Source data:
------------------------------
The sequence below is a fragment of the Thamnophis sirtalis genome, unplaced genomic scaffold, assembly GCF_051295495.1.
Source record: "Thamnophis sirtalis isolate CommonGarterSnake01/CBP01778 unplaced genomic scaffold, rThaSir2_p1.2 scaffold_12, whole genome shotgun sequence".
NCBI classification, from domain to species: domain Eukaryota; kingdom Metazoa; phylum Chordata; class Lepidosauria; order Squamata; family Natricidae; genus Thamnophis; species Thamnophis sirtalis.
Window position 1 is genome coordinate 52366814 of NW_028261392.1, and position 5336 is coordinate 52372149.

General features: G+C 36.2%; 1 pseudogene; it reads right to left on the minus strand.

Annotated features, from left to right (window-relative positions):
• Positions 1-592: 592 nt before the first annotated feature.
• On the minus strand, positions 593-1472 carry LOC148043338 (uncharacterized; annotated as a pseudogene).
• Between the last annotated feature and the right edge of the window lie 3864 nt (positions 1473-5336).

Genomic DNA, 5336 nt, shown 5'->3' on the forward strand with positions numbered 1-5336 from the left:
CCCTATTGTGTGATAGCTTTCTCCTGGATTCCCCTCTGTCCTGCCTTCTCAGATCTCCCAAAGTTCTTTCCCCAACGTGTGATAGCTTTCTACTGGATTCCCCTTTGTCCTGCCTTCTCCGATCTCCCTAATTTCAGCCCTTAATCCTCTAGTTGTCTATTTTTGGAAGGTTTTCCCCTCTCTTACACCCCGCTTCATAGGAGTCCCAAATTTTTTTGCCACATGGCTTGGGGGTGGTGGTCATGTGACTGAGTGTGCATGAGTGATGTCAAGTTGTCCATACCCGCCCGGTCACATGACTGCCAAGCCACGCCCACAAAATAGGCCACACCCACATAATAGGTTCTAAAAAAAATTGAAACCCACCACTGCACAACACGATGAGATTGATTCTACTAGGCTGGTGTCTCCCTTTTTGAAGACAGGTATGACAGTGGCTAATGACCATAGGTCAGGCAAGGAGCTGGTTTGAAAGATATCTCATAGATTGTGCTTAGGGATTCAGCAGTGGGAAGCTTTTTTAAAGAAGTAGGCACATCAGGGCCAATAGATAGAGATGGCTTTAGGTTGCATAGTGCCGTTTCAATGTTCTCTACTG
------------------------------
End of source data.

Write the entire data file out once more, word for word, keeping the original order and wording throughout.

The sequence below is a fragment of the Thamnophis sirtalis genome, unplaced genomic scaffold, assembly GCF_051295495.1.
Source record: "Thamnophis sirtalis isolate CommonGarterSnake01/CBP01778 unplaced genomic scaffold, rThaSir2_p1.2 scaffold_12, whole genome shotgun sequence".
NCBI classification, from domain to species: domain Eukaryota; kingdom Metazoa; phylum Chordata; class Lepidosauria; order Squamata; family Natricidae; genus Thamnophis; species Thamnophis sirtalis.
Window position 1 is genome coordinate 52366814 of NW_028261392.1, and position 5336 is coordinate 52372149.

General features: G+C 36.2%; 1 pseudogene; it reads right to left on the minus strand.

Annotated features, from left to right (window-relative positions):
• Positions 1-592: 592 nt before the first annotated feature.
• On the minus strand, positions 593-1472 carry LOC148043338 (uncharacterized; annotated as a pseudogene).
• Between the last annotated feature and the right edge of the window lie 3864 nt (positions 1473-5336).

Genomic DNA, 5336 nt, shown 5'->3' on the forward strand with positions numbered 1-5336 from the left:
CCCTATTGTGTGATAGCTTTCTCCTGGATTCCCCTCTGTCCTGCCTTCTCAGATCTCCCAAAGTTCTTTCCCCAACGTGTGATAGCTTTCTACTGGATTCCCCTTTGTCCTGCCTTCTCCGATCTCCCTAATTTCAGCCCTTAATCCTCTAGTTGTCTATTTTTGGAAGGTTTTCCCCTCTCTTACACCCCGCTTCATAGGAGTCCCAAATTTTTTTGCCACATGGCTTGGGGGTGGTGGTCATGTGACTGAGTGTGCATGAGTGATGTCAAGTTGTCCATACCCGCCCGGTCACATGACTGCCAAGCCACGCCCACAAAATAGGCCACACCCACATAATAGGTTCTAAAAAAAATTGAAACCCACCACTGCACAACACGATGAGATTGATTCTACTAGGCTGGTGTCTCCCTTTTTGAAGACAGGTATGACAGTGGCTAATGACCATAGGTCAGGCAAGGAGCTGGTTTGAAAGATATCTCATAGATTGTGCTTAGGGATTCAGCAGTGGGAAGCTTTTTTAAAGAAGTAGGCACATCAGGGCCAATAGATAGAGATGGCTTTAGGTTGCATAGTGCCGTTTCAATGTTCTCTACTG